This health policy consultant may have never cried in a doctor’s office before (“My doctor made me cry. It summed up everything that’s wrong with health care“), but I can practically guarantee that her doctor has. I know this because throughout my 20 years as a primary care physician, I have cried many times in my office, and so have most of my colleagues. I’m not talking about tears for our patients, although we do that, too. I’m referring to tears of angst, anxiety, and frustration over a broken health care system that has forced physicians to become assembly-line “providers” and data-entry clerks rather than allowing us to truly focus on patients.
In her nationally published commentary, the author writes about a negative health care experience with her new primary care physician, caused in part by the intrusion of the electronic medical record. The author describes the doctor as cold and impersonal, clicking away on a keyboard rather than showing her the empathy she so desperately needs.
While the article is poignant, it is also incredibly ironic because, as a Health IT Policy Committee member, the author contributed to the very situation she now bemoans.
In 2011, Medicare enacted recommendations from the committee to overhaul physician documentation, mandating the use of electronic health records meeting specific “meaningful use” criteria. Per the committee’s advice, doctors were now required to manually enter and report certain data points at every office visit regardless of whether those variables had any relevance to the situation at hand. Rather than allowing staff members to enter medical orders given verbally, the committee insisted that doctors enter them personally, including linking multi-digit diagnostic codes, a process that adds time and multiple “clicks” to the physician’s workload. (In 2016, this requirement, called CPOE —computerized physician order entry — was identified as an independent risk factor for physician burnout, yet in 2022, the requirements remain unchanged.)
The Health IT Policy Committee’s recommendations also implemented a physician “report card.” Doctors would now be graded and paid (or not) based on our compliance with government-created “quality measures.” While this policy may have sounded good in the boardroom, it caused the author significant distress in the exam room. She shares her discontent about being “challenged” by the doctor when she requested a particular medication (she didn’t have a corresponding diagnosis in the electronic record) and hurt when the doctor mentioned her elevated blood pressure (a quality measure on the doctor’s scorecard). Ironically, the author fails to identify that her doctor was forced to take these very actions to comply with the requirements that her committee proposed.
I promise you that no physician enters medicine—and certainly not primary care — with the intention of spending 7 to 10 minutes per patient and then hours clicking boxes on a computer. In fact, when you ask physicians what they like the most about medicine, the top answer is “relationships with patients.” But stagnant reimbursement, rising costs and unfunded mandates like those created by the committee have forced physicians to see more patients just to meet their overhead expenses.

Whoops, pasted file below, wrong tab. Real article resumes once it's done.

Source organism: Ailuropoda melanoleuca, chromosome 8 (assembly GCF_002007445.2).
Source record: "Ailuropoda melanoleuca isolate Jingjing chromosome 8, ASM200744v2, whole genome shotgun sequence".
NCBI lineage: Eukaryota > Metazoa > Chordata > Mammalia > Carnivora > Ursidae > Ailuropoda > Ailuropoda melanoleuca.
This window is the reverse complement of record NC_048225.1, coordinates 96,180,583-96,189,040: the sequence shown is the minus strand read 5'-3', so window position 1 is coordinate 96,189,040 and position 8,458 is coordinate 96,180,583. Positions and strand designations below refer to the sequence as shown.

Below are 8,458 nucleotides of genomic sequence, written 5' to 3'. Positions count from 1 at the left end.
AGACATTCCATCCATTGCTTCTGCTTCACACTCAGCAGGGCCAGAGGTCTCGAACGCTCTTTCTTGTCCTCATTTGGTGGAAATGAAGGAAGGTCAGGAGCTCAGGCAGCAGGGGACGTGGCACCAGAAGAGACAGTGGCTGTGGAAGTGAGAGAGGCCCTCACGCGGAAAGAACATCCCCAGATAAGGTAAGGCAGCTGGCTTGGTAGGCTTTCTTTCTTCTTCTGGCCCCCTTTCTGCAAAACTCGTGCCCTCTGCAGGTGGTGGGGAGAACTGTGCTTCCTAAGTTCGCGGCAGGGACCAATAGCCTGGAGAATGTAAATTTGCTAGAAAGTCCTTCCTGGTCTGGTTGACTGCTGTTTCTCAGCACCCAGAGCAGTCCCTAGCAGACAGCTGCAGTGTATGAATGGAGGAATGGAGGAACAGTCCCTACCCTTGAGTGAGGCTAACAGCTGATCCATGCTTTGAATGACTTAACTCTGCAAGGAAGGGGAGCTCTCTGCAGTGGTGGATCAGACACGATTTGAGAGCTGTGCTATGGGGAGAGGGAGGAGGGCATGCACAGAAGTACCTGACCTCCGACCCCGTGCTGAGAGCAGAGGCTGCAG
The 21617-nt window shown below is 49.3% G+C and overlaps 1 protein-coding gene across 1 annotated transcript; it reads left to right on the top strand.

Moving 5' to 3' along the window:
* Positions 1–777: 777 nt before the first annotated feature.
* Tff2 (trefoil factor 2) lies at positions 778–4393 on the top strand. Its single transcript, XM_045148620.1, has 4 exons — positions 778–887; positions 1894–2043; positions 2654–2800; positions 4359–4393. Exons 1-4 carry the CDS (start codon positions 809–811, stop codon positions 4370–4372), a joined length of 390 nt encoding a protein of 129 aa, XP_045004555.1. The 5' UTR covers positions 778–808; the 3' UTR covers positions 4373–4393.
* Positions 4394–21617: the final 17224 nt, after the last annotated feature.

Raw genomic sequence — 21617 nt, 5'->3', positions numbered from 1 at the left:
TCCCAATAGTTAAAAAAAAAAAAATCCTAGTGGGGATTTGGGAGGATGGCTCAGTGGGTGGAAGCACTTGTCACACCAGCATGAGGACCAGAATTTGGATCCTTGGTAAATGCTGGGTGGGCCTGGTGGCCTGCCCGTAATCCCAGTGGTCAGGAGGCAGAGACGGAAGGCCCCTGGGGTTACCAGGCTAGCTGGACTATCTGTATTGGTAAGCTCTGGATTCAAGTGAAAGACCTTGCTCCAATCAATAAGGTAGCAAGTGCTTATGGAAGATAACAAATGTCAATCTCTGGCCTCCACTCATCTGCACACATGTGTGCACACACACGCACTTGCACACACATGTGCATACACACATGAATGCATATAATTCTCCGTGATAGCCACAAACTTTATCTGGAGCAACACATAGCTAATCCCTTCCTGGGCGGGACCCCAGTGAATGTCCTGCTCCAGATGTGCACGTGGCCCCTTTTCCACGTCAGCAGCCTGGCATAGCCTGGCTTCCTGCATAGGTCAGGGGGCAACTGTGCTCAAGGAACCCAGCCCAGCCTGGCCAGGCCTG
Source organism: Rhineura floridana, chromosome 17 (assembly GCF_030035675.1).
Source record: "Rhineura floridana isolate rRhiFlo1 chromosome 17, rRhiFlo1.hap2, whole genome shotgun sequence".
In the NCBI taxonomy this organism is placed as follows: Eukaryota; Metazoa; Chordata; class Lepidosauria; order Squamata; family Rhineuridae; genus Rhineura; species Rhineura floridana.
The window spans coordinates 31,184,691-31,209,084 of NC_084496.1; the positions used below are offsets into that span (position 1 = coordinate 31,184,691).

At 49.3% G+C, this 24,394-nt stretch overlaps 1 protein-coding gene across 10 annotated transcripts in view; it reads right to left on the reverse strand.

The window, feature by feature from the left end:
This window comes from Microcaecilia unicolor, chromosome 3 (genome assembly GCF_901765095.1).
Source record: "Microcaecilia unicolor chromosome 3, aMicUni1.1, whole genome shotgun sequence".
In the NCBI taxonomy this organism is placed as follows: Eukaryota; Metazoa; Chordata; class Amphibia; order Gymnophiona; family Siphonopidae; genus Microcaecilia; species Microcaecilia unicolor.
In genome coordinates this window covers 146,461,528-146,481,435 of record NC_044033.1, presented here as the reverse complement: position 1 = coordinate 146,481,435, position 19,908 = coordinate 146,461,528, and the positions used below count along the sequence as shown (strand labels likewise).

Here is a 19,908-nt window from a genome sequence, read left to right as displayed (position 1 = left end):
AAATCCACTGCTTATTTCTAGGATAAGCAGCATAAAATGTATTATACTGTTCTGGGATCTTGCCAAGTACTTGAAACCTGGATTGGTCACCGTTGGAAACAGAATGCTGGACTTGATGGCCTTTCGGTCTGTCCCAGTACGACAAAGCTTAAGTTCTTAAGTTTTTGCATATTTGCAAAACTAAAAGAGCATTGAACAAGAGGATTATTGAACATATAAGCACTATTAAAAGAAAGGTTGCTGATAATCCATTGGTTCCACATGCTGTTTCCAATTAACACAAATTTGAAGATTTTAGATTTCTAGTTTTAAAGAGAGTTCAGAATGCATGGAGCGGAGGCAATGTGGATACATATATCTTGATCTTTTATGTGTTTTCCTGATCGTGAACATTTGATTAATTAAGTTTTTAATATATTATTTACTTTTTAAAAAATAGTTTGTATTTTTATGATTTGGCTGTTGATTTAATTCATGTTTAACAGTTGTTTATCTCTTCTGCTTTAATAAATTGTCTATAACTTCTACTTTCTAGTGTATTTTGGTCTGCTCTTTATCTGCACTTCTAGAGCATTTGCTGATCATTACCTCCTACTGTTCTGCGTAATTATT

Many physicians have reached a breaking point. Being forced to choose between providing compassionate care for patients and serving a broken health care system creates “moral injury,” leading to clinical depression in 20 percent of physicians, with 11 percent reporting thoughts of suicide. If the author cried at her doctor’s appointment, one could imagine that her physician shed a few tears when she read the analysis of her care.
Established doctors are seeking ways to leave the clinical practice of medicine, and medical students are increasingly choosing not to primary care in favor of less burdensome specialty fields. Coincidentally, the author’s experience occurred in my hometown of Fort Myers, FL, an area that has faced a population explosion since the pandemic. My office phone rings off the hook every day with patients seeking a primary care physician, and area practices are so full that few are accepting new patients. The fact that the author even found a primary care physician is itself somewhat miraculous.
The article concludes by urging physicians to solve the broken physician-patient relationship by “rethinking” workflows and “leveraging team members.” Not only will this not work, but it’s a form of victim-blaming. She also advises that doctors “ask hospital or … office administrators to ease off the relentless push for efficiency.” This suggestion betrays a startling lack of awareness of the power dynamic in most health care practices; such a request is more likely to result in the termination of the physician than administrators granting more time with patients. A better solution is for policy experts to use their political influence and personal experiences to advocate for systemic changes that decrease physician burden and incentivize a return to true physician-patient relationships.
Rebekah Bernard is a family physician and the author of How to Be a Rock Star Doctor: The Complete Guide to Taking Back Control of Your Life and Your Profession. She can be reached at her self-titled site, Rebekah Bernard, MD.
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